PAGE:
I think you've missed a couple of important things, Andrew.
Firstly, your suggestion about tokens - I get what you're talking about, but it's not going to fly. Bundling Spotify/iTunes credit/Amazon MP3 store credit/eMusic download bundles might fly, but people have been trying to create a universal micropayment system for years and they've never taken off, mainly because too much faffery. And there's a nontrivial risk of just following the XKCD "Standards" issue if you try to fix that one without planning very carefully while being very lucky (http://xkcd.com/927/, for reference).
Secondly, the biggest single solution for the "internet economy" would be for the copyright holding companies to stop being dickheads acting like they still live in the late 90s. You'd think it was obvious, but apparently it's not. Example: I like The Big Bang Theory. I'd really quite like to watch new episodes as soon as I can. The copyright holding company's view about this is that the US gets the premiere first of all (fair enough, it's produced by a US network). UK networks get to wait somewhere between 6 and 12 weeks for those new episodes, then we get to wait a good bit more for the DVD release. The same delays apply to digital releases via iTunes (currently the only online store I know of that does download-to-own video sales, which is another bit of fuckwittery in action).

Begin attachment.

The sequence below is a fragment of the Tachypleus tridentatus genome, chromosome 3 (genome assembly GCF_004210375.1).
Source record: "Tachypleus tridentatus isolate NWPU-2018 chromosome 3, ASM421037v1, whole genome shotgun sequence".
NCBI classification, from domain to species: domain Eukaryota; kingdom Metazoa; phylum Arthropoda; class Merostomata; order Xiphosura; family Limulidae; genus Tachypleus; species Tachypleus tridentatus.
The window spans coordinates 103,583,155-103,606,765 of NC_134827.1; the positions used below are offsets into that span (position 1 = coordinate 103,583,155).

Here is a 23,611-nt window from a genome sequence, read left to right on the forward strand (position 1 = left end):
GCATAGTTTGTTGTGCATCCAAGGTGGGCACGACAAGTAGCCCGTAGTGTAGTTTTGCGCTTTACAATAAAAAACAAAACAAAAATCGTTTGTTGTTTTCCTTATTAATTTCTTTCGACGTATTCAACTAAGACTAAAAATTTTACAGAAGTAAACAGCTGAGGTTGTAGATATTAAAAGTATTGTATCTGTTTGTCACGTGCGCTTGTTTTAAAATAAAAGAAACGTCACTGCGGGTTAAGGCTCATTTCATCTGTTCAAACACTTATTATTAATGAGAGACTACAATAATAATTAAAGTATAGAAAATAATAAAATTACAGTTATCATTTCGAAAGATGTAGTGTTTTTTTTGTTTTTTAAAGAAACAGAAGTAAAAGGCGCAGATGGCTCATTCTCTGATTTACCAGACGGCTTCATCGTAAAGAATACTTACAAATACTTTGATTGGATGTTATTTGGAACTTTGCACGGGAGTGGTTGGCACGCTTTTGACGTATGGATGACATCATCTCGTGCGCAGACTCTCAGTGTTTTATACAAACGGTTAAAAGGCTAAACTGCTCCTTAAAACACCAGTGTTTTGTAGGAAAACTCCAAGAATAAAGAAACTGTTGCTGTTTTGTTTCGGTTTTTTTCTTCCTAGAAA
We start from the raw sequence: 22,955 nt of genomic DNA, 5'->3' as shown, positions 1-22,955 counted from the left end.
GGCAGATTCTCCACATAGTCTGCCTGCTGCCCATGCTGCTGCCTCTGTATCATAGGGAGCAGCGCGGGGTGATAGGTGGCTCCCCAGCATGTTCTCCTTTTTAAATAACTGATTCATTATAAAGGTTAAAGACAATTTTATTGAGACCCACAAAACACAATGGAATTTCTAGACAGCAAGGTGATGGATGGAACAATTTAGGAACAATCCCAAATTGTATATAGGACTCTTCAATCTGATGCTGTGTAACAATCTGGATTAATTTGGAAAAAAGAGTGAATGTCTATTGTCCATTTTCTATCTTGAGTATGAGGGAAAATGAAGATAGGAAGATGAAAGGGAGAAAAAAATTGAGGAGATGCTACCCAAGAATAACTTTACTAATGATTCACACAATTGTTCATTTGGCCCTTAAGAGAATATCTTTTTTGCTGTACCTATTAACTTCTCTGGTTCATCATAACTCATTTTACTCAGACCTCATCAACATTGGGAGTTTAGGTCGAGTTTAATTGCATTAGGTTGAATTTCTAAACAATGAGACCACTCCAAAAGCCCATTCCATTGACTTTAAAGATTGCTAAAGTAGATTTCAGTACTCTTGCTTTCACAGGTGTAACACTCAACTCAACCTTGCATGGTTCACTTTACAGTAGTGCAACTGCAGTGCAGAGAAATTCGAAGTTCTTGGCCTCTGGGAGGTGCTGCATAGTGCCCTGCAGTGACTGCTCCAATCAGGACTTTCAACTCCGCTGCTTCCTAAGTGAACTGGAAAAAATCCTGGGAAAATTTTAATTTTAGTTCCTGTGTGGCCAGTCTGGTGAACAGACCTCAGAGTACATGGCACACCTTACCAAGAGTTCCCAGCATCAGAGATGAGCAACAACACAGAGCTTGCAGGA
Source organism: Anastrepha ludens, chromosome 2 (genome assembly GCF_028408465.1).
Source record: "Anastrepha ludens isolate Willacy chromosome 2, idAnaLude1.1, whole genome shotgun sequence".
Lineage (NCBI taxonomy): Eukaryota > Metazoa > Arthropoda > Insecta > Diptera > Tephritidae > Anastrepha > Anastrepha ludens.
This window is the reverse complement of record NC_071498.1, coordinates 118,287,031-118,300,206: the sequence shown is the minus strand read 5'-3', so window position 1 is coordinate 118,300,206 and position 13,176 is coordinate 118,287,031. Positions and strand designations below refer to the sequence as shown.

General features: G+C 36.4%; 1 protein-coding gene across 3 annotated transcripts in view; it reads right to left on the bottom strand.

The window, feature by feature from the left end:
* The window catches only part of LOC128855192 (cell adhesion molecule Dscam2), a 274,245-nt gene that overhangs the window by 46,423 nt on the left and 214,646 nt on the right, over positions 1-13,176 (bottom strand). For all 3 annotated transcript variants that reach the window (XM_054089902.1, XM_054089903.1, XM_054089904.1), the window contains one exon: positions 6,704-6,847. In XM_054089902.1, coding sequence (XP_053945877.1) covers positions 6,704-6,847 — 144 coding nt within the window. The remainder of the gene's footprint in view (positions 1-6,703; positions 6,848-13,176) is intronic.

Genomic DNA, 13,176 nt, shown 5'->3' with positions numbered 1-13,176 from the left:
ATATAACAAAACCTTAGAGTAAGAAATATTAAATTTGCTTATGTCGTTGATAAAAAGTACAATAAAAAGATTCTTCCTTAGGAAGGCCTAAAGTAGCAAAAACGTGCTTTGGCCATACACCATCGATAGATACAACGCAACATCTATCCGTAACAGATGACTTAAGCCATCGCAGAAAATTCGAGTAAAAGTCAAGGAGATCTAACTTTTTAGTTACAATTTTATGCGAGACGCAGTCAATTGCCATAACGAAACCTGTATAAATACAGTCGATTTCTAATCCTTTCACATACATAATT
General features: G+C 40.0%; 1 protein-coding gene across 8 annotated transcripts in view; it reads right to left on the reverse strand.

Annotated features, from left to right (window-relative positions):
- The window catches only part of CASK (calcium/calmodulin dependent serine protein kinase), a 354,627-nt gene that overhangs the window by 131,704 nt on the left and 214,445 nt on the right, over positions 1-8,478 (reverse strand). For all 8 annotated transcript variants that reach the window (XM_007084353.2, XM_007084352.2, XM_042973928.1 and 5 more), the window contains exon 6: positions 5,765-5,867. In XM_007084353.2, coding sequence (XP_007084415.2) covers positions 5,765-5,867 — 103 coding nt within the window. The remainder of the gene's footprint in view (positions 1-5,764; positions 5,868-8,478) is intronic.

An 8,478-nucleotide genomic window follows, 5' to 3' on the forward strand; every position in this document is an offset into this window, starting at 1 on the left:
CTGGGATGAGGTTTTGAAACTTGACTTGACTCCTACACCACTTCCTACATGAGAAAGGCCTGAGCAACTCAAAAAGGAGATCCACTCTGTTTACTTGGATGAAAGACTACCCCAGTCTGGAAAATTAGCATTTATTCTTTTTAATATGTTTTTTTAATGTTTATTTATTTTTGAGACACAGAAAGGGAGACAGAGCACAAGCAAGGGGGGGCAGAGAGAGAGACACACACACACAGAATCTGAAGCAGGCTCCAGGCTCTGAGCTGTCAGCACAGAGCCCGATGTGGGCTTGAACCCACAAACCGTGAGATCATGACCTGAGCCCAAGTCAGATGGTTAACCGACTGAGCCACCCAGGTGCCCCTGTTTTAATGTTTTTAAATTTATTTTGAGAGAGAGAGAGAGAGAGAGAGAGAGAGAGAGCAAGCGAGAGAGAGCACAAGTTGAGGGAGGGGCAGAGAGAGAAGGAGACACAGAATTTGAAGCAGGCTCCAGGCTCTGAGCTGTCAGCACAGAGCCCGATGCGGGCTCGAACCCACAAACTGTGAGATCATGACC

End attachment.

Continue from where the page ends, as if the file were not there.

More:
There is no good reason for this. Not with a new show that has been developed at a point where networks are aware of streaming and downloading as viewing options. So why are the contracts still set up in such a backwards fashion? Because they're being written and designed by old men who have no understanding of how their audience works.
Now you tell me how many people in the target audience for any modern television show will say "Well, it's not released here for another 8 weeks because the studio's thinking with someone's bellend again when negotiating international distribution rights, so let's just sit and wait for it"? And how many will say "fuck them, fire up bigtimeawesometorrentbucket.com and we'll be watching it in 15 minutes"?
TL;DR - go read the comic at TheOatmeal about trying to watch Game Of Thrones (http://theoatmeal.com/comics/game_of_thrones). It summarises the experience of anyone trying to watch any modern video content. (Music isn't subject to as many retarded constraints purely because it's more feasible for an artist to self-release, but as a result TV & film companies are training their audiences to pirate stuff in the exact same way that music companies did for ages...)